Treatment of Auto Loan charge by Loan Financers under the Insolvency Code – By Adv. Gaurav Mitra and Adv. Lavanya Pathak

Treatment of Auto Loan charge by Loan Financers under the Insolvency Code

Authored by:
Gaurav Mitra, Advocate (LLM, Cambridge University, BCL, University of Oxford)
Lavanya Pathak, Associate (LLM, Cambridge University)

Pending consideration by the Supreme Court of India, the decision in the case of Volkswagen Finance Pvt. Ltd. v. Sree Balaji Printopack Pvt. Ltd. (2020) ibclaw.in 302 NCLAT will have a colossal effect on the auto loan industry of the country. The matter, currently being heard by a bench headed by Justice DY Chandrachud, shall be determinative of the legal position regarding the admissibility of a ‘claim’ before the liquidator, based on a hypothecation ‘charge’ over a vehicle where the charge is registered with the Regional Transport Office (“RTO”) under VAHAN, in accordance with Section 51 of the Motor Vehicle Act, 1988. While the NCLAT has answered the said question in the negative, stating that registration with the Registrar of Companies (“RoC”) under Section 77(3) of the Companies Act is necessary, the authors are of the view that the same is neither a legal requirement nor does it bode harmoniously with the scheme of applicable laws.

While dealing with the question of whether a holder of hypothecation charge over a vehicle will be a secured creditor or not, the Hon’ble NCLT and NCLAT placed reliance on an array of judgments to state that the registration under Motor Vehicle Act shall not be considered under the IBC. The Tribunals held that Section 77 (3) of the Companies Act read with the provisions of IBC, leave no doubt that the charge is liable to be registered under with the RoC. The tribunal further followed the rationale in Oil and Natural Gas Corporation Ltd. V/s. Official Liquidator of Ambica Mills Co. Ltd. and Ors., (2015) 5 SCC 300 to hold that in the absence of a registered ‘charge’, the appellant cannot be treated as a secured financial creditor.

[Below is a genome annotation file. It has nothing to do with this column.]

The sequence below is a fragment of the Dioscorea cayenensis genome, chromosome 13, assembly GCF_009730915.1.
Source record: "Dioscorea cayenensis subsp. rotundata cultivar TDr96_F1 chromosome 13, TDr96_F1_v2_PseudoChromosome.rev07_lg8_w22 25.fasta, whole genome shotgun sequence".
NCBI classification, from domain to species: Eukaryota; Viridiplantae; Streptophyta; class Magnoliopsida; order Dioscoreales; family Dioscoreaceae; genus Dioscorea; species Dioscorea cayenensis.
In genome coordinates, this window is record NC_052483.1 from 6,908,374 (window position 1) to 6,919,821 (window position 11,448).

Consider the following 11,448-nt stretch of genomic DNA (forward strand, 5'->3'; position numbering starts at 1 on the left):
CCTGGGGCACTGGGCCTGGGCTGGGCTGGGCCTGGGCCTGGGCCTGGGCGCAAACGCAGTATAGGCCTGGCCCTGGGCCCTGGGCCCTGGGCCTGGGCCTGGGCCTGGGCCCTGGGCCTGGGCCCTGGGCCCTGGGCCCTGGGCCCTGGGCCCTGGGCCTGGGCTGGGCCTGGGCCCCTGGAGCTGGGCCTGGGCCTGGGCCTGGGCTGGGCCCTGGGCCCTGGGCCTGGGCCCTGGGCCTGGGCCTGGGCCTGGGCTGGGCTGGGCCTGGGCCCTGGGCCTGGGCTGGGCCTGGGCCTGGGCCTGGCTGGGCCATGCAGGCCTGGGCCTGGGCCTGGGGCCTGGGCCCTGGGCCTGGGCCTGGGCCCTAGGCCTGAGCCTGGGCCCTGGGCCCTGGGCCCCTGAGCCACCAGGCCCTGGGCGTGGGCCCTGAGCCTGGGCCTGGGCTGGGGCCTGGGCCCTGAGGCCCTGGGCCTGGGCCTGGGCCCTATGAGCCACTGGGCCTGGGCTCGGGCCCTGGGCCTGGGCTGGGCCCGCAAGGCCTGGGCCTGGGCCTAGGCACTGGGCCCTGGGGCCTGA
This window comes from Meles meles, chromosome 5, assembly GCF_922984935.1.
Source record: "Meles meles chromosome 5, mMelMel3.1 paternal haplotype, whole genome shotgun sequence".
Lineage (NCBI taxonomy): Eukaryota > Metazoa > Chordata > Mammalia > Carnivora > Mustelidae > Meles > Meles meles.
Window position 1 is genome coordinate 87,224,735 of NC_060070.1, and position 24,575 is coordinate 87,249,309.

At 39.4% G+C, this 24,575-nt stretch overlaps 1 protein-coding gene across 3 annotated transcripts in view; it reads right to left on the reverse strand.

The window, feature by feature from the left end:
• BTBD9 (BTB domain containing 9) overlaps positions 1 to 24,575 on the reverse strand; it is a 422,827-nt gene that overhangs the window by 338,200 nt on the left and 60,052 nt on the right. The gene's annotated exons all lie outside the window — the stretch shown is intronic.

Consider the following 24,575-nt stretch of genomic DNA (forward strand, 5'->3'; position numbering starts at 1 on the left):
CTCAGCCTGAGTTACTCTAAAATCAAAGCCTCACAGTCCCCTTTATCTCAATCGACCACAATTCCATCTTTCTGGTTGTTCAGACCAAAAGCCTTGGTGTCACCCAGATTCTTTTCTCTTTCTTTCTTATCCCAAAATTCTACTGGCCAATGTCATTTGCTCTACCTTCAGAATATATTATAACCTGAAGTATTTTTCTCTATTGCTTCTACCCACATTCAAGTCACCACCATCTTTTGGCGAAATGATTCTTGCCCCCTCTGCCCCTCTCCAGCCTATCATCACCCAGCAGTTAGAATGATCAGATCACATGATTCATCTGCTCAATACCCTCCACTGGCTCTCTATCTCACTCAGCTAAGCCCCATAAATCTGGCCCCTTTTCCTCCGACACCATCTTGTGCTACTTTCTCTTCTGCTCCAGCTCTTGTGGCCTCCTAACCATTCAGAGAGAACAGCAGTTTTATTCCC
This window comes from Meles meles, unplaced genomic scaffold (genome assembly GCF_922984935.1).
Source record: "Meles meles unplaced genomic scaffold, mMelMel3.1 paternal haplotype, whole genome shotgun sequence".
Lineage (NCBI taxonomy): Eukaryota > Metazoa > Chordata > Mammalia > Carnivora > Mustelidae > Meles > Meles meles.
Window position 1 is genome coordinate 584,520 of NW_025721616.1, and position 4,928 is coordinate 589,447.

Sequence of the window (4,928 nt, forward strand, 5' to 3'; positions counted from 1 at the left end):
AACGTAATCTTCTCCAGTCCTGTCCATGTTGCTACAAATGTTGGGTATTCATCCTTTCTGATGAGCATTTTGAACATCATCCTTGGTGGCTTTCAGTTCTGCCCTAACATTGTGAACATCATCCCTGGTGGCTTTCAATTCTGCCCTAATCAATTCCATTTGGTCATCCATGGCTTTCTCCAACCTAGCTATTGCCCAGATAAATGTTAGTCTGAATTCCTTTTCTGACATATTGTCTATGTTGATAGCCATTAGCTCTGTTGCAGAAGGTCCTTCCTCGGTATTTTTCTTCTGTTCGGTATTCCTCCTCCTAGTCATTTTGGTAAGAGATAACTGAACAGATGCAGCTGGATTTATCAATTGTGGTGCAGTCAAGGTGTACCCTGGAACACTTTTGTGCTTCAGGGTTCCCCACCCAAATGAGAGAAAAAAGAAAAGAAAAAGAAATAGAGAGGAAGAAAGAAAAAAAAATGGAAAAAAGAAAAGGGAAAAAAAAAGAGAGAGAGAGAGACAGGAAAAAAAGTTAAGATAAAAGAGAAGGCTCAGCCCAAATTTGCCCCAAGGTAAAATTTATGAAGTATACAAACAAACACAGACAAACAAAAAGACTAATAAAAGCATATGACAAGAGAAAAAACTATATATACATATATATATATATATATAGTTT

However, a conjoint reading of the applicable laws clearly concludes that the registration accordance with the Motor Vehicle Act is liable to be considered by the liquidator of a corporate debtor as a ‘proof of charge’ under the IBC.

Section 52(3) of the IBC pertains to the existence of security and states that security ‘may be’ proved either by the ‘Records provided by the Information Utility’ or by ‘other means specified by the Board’. The Board has exercised this power vide Regulation 21 of the Liquidation Process Regulations, 2016. Regulation 21 further provides 3 ways in which the security ‘may be proved’. This includes under Regulation 21(a), ‘records available with the information utility’ and under Regulation 21(b), the RoC under section 77(3) of the Companies Act, 2013. Regulation 21(c) clearly mentions another way i.e., Proof of registration with the CERSAI.

It is pertinent to note that the provision separates the conditions by the use of the word ‘or’, thereby indicating them as disjunctive conditions. This rule of interpretation has been made amply clear by the Supreme Court in Hyderabad Asbestos Cement Products and anr. v. Union of India, (2000) 1 SCC 426 and Kamta Prasad Aggarwal v. Executive Engineer, (1994) 4 SCC 440. Consequently, registration with the RoC is merely one of the ways for proving security charge.

Furthermore, Proof of registration with CERSAI, by implication covers the charges registered with the RTO under VAHAN i.e., the registration authority under the Motor Vehicle Act by the application of a Mandatory Notification dated 03.05.2019, issued by the Government of India under Section 20A(2) of the SARFEASI Act. Pursuant to the notification, all charges registered with VAHAN stand integrated with CERSAI. In this regard, a clarification letter dated 04.10.2019 was also issued by the RBI, wherein they clearly stated that the financial institutions are liable to register hypothecation charge over vehicle with VAHAN only and not CERSAI, as both stand integrated. Thus, these notifications leave no iota of doubt that a valid hypothecation charge holder registered under the Motor Vehicle Act shall be treated as a secured creditor under the IBC. For ease of understanding, the aforesaid analysis has been illustrated as under: